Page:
The winner of round two is… Skyscanner again. It dug up the most convenient flight for us, and beat the price of the competition by €12. Also it is good to know that Skypicker makes its money by charging you a premium for booking through their site. What if we didn’t care where we flew to? Let’s see in round three.
TEST 3: The stag party
For the last round we’ll start with Skypicker. We want to fly from Liverpool to anywhere, sometime in July or August. Our stay should be two or three nights. The top eight results are all on the British islands or in Scandinavia, which is not what we have in mind for a good stag party. Result number 9, however, is a trip to Gdansk, Poland, for €99. Since Gdansk is a beach town, beer is cheap in Poland and the women beautiful, this sounds like an excellent destination.
Unfortunately most of the flights are in the middle of the week, which won’t work for us. We keep scrolling… and scrolling… and scrolling… until we get pretty annoyed that Skypicker doesn’t have a filter for flying days or flight duration. Some of the suggested itineraries include 21-hour trips via Sandefjord, which is a ridiculous option to consider. Since we can’t come up with a good solution, we narrow-down our search. One of the options in the list includes a direct flight from Liverpool to Gdansk on Friday evening 28 August at 20:30. That means the lads can all go to work on Friday, and take Monday off.
So we search again for a flight from Liverpool to Gdansk, leaving exactly on Friday 28 August and staying 2-3 nights. Ignoring all the ridiculous connections, we find a return flight with Wizz Air on Monday 31 August at 18:35. Only, the price of this trip is €282 each, well above our budget. Being aware of how Skypicker pays its bills, we decide to check the trip on Wizz Air’s website directly. That gives us an even worse price of 247 pounds. Frustrated about this outcome we leave the site.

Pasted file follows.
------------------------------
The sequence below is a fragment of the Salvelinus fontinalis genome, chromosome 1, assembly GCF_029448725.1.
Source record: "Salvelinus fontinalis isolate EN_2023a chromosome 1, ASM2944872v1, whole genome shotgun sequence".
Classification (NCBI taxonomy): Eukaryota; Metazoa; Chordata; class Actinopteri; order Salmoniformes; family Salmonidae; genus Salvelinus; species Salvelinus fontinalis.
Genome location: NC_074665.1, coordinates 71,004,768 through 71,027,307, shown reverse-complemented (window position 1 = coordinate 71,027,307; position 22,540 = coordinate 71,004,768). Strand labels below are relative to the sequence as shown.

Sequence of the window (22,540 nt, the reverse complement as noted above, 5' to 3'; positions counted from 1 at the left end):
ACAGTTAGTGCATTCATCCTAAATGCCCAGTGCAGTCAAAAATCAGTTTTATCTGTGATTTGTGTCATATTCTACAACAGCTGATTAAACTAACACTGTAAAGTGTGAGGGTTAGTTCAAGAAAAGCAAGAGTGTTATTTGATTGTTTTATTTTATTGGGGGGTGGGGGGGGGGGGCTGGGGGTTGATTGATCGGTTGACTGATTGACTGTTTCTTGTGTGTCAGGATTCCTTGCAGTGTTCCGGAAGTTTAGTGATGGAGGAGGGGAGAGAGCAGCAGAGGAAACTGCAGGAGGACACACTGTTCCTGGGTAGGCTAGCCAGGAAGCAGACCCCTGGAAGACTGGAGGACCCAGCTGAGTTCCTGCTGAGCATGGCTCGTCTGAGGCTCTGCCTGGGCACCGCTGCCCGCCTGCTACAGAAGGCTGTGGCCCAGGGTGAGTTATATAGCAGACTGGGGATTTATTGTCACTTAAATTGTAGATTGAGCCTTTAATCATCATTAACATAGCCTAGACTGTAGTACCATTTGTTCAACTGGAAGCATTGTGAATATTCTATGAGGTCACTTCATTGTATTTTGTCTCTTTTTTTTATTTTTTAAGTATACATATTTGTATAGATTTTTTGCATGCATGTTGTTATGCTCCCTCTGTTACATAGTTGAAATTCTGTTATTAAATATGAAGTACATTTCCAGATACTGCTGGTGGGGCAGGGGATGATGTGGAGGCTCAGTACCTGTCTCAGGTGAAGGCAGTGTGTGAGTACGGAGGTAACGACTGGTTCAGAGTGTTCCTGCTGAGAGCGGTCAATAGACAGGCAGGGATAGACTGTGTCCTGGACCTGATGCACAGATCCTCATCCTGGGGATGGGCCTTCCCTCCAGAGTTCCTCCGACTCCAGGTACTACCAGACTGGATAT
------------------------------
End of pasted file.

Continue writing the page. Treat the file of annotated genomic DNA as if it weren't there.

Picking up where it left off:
Will oh-so-dependable Skyscanner do better here? Using its search feature from Liverpool to “everywhere”, flying in the “cheapest month”, we get Poland as out cheapest acceptable destination. Other options include Lithuania, Portugal, Latvia, Spain, Slovakia, Malta, Romania, Cyprus, and the Czech Republic. We decide to search Poland, with the cheapest flights going to Warsaw. Unfortunately the calendar doesn’t show any fares for July and August.
We search again, this time for flights specifically from Liverpool to Warsaw in the month of July. The calendar shows that the cheapest connection is from Thursday 2 July through Saturday 4 July. That might work. Looking at the list of flights, there is a Ryanair flight leaving Liverpool at 17:20 and arriving in Warsaw at 20:50, in time for a night of partying. On Saturday we wouldn’t have to fly back until 21:20, which makes this option work for us. Also, the price of €131 is within our budget. Trying the same for August, or for Gdansk instead of Warsaw, doesn’t get any better results.
Finally we give this task to AZair. If anything this should be its speciality. We ask the engine for a trip from Liverpool to Anywhere, sometime between 1 July and 31 August, with a minimum of 2 and a maximum of 4 days. Also, we don’t want to have more than two stopovers or more than seven hours of travel time each way. We are o.k. with leaving on Thursday, Friday, or Saturday, and want to return on Saturday, Sunday, or Monday. We click “search” and AZair gives us… nothing. Not a single result.
Trying to widen the search by allowing other flying days gives us many unattractive trips to Cork, Derry, or Birmingham. Searching just for flights to Gdansk or Warsaw at any point within the months of July and August gives us just one connection for €518. This is of no use to us. AZair really has let us down here.